“Food labels are a significant cause of wasted food,” Chesley said. His office runs the state’s “Don’t Waste Food SC” campaign with a goal of cutting food waste in half by 2030.

The food industry has taken steps to standardize the wording of food labels, asking manufacturers to voluntarily switch to just two descriptions: “best if used by” to indicate quality, and “use by” to indicate potential safety hazards for some foods.

A Consumer Brands Association survey of its members in late 2018 showed 87%  compliance with that wording.

But many consumers still see other phrases on their food including “sell by” and “use by" or "freeze by.”

Matching bills in the House and Senate aim to make it federal policy that if a food date label is applied, it must use only the labels “best if used by” and “use by.” The bills also require education campaigns to make sure consumers understand what those two labels mean going forward.

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What does a best-by date mean?

There are two types of dates that may appear on food containers you purchase, according to the U.S. Department of Agriculture.

“Open dating” is a calendar date applied by the manufacturer or retailer and accompanied by a phrase like “best if used by.” The intention is to inform consumers of the date up to which they can expect the food to retain its desired quality and flavor.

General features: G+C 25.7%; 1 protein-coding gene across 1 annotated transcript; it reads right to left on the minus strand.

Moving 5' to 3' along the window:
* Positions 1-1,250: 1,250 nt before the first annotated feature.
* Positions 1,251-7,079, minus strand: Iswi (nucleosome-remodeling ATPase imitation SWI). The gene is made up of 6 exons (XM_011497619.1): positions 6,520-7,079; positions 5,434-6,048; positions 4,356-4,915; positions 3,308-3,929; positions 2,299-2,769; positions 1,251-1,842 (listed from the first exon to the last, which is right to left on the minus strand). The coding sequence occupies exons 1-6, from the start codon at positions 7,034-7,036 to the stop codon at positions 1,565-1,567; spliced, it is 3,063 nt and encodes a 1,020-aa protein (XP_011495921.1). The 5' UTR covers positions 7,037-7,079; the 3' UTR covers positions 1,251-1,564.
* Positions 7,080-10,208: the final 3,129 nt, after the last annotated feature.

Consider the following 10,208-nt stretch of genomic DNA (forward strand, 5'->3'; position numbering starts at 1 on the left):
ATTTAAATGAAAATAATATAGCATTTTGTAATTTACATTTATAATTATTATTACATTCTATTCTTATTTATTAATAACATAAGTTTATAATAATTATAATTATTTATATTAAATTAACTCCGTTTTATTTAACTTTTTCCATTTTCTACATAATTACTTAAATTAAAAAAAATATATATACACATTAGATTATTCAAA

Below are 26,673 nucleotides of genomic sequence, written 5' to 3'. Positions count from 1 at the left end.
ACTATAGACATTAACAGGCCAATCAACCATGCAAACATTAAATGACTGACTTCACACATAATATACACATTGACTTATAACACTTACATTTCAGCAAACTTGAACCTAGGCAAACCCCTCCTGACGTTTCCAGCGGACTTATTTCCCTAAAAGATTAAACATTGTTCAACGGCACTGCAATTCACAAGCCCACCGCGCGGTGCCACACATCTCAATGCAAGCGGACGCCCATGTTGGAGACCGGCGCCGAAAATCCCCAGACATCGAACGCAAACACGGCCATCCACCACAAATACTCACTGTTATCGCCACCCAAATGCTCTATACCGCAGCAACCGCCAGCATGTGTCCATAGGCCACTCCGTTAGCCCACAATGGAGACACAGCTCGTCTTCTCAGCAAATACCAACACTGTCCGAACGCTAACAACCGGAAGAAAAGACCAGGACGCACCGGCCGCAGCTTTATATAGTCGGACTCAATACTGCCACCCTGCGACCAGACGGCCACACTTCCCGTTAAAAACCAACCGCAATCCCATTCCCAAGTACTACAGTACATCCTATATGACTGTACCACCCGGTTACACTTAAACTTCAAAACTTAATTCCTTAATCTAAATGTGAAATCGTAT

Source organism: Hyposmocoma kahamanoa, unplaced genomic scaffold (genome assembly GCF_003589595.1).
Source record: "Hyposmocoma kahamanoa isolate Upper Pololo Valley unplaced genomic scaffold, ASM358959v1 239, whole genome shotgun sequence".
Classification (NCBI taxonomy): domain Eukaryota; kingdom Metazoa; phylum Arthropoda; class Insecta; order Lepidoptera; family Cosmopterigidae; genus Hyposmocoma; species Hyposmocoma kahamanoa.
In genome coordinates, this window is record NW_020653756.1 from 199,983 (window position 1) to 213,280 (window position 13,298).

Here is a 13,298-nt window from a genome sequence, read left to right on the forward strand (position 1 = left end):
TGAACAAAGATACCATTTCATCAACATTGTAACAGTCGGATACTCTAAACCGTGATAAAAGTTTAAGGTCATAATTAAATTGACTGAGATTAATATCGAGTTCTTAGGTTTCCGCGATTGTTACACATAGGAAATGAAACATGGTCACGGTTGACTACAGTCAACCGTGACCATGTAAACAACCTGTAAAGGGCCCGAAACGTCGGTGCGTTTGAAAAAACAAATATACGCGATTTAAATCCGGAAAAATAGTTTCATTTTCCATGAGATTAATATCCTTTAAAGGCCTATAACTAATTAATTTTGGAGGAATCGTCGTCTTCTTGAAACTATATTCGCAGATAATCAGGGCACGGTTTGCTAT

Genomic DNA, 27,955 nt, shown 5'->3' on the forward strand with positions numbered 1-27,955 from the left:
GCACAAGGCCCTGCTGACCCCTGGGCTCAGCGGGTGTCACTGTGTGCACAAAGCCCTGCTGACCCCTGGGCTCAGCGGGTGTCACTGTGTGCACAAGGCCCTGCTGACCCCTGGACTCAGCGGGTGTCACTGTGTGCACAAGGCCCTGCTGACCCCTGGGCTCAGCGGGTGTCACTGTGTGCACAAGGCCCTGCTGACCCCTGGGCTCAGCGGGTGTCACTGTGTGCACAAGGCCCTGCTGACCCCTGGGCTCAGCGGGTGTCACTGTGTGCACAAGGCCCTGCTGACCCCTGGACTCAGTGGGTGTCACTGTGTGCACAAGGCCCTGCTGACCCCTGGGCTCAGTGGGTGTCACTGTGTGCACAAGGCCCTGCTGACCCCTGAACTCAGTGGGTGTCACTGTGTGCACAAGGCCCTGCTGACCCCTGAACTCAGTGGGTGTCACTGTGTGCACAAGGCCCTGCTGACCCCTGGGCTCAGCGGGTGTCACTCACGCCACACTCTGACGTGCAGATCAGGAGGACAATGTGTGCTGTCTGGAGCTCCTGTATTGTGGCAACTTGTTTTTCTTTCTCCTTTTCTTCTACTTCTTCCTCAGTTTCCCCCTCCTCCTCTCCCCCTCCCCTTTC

“Closed dating” is a series of letters and numbers applied by manufacturers to identify the date and time of production. These codes are more typical on canned goods and shelf-stable products and are used by the manufacturer to track their products across the country and in the case of a recall, according to the USDA.

Open dating started to be added to food in the mid-1980s, according to Andy Harig, vice president of tax, trade, sustainability and policy development for FMI, The Food Industry Association. It was intended to help customers but was never intended to serve as a hard and fast expiration date, he said.

An open dating phrase that instructs consumers to use a product by a certain date is not saying the food is inedible, dangerous or expired on that date. It simply means the manufacturer determined that after that date the food may not be at its optimal taste.

Food manufacturers want you to eat their products when they are at their peak freshness because the food will taste good, Craig said.